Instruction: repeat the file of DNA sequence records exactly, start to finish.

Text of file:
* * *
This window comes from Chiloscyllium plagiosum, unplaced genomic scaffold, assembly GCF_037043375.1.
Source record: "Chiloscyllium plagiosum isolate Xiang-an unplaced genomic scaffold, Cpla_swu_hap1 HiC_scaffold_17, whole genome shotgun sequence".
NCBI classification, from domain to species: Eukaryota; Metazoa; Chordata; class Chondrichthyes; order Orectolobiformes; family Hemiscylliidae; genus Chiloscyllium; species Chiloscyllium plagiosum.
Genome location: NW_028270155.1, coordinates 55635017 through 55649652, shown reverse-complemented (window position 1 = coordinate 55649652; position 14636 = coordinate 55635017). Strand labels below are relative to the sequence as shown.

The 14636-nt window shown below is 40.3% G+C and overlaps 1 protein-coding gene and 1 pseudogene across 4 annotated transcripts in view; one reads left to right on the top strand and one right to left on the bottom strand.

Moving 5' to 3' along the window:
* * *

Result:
This window comes from Chiloscyllium plagiosum, unplaced genomic scaffold, assembly GCF_037043375.1.
Source record: "Chiloscyllium plagiosum isolate Xiang-an unplaced genomic scaffold, Cpla_swu_hap1 HiC_scaffold_17, whole genome shotgun sequence".
NCBI classification, from domain to species: Eukaryota; Metazoa; Chordata; class Chondrichthyes; order Orectolobiformes; family Hemiscylliidae; genus Chiloscyllium; species Chiloscyllium plagiosum.
Genome location: NW_028270155.1, coordinates 55635017 through 55649652, shown reverse-complemented (window position 1 = coordinate 55649652; position 14636 = coordinate 55635017). Strand labels below are relative to the sequence as shown.

The 14636-nt window shown below is 40.3% G+C and overlaps 1 protein-coding gene and 1 pseudogene across 4 annotated transcripts in view; one reads left to right on the top strand and one right to left on the bottom strand.

Moving 5' to 3' along the window: